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Hip osteoarthritis is a form of arthritis affecting the hip.

The condition develops when the protective cartilage that cushions the bones wears down. The damage to the joints can’t be reversed, but symptoms can be managed.

Symptoms of Hip Osteoarthritis

Signs of the condition include:

  • Pain in the hip joints
  • Joint stiffness that is most severe when waking up or moving after being inactive
  • Tenderness in the hip joints
  • Inability to move the joint through its full range of motion
  • Grating sensation, popping or crackling when using the joint
  • Bone spurs forming around the affected joint
  • Swelling

Risk Factors of Hip Osteoarthritis

Certain individuals may be at greater risk of developing hip osteoarthritis if they:

  • Are older
  • Are female
  • Are obese (increased weight adds stress to weight-bearing joints; fat tissue produces proteins that can can lead to inflammation)
  • Have joint injuries
  • Make repetitive motions that place repetitive stress on the hip joints
  • Have a genetic predisposition
  • Were born with malformed joints or defective cartilage
  • Have certain metabolic diseases

Diagnosing Hip Osteoarthritis

Patients experiencing symptoms should schedule an appointment with their primary physician. During the initial visit, the doctor will check the affected joint for tenderness, redness, swelling, and flexibility. The doctor will recommend obtaining an X-ray and MRI of the hip to get a better picture of the hip.

An x-ray will reveal a narrowing of the space between the bones in the joint, signaling cartilage loss. An x-ray can also be used to identify bone spurs.

An MRI may be useful in complex cases and provide more detailed images of bone and soft tissues.

Blood tests and joint fluid analysis may also be necessary to rule out other causes of joint pain, such as rheumatoid arthritis, gout, or an infection.

Treating Hip Osteoarthritis

Though hip osteoarthritis cannot be reversed, certain treatments can improve a patient’s mobility and alleviate pain.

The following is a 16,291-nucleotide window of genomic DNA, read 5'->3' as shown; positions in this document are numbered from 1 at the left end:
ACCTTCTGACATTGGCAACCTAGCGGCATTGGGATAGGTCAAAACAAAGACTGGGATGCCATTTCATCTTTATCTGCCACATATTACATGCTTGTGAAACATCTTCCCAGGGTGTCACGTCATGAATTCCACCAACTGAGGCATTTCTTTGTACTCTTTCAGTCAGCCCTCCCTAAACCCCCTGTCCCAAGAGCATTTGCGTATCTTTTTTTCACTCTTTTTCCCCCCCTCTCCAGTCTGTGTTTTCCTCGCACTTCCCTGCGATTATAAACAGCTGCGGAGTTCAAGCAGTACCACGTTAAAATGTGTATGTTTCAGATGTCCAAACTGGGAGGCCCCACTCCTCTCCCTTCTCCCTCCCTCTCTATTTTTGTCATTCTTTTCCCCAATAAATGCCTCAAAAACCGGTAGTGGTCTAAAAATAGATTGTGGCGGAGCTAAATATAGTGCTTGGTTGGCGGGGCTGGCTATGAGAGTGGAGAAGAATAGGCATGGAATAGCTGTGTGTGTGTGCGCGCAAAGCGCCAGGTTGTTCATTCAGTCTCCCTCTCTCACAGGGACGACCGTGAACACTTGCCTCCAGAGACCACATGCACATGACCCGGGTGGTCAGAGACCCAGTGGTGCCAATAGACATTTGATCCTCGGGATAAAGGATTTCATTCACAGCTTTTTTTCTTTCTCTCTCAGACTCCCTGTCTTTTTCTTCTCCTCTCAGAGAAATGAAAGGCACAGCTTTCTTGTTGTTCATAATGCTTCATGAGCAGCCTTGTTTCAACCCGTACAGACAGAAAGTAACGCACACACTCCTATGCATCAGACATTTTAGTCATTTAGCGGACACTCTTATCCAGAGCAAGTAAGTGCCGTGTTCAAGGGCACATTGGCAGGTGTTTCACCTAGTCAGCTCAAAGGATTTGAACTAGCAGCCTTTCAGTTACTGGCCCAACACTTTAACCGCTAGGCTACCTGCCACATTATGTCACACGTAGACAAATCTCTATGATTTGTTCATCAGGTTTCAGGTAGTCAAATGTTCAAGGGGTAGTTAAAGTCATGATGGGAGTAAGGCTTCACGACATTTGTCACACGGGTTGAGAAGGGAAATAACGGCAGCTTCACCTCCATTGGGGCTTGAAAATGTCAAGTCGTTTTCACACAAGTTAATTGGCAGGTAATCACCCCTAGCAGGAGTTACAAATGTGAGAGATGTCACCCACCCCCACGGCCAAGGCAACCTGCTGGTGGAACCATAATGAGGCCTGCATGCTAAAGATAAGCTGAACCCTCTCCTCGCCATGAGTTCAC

Patients may take acetaminophen or nonsteroidal anti-inflammatory drugs (NSAIDs) to relieve pain. Stronger NSAIDs will require a prescription.

Duloxetine (Cymbalta) is an antidepressant but can also be used to treat chronic pain, including hip osteoarthritis pain.


Physical therapy can help patients strengthen the muscles in their hip, increase their flexibility and reduce pain. Patients can also engage in regular exercise on their own, such as swimming or walking.

Occupational therapy can teach patients how to perform everyday tasks without putting extra stress on their hip joints. The exercises will be tailored to each patient’s unique condition and needs.

Hip Intra-Articular Injections

If medication and therapy fail to provide sufficient pain relief, the patient’s physician may recommend hip intra-articular injections.

The risks of intra-articular injections are rare, but may include bruising, swelling, infection, skin irritation, allergic reaction to the medicine, bleeding in the joint or weakness in the leg.

What to Expect During a Hip Intra-Articular Injection Procedure

The procedure begins with the physician cleansing the injection site with an antiseptic. The physician will use ultrasonic guidance to ensure the needle is inserted in the correct place. Once the needle is correctly positioned, the local anesthetic and steroid will be injected.

Patients may receive up to three or four injections per year.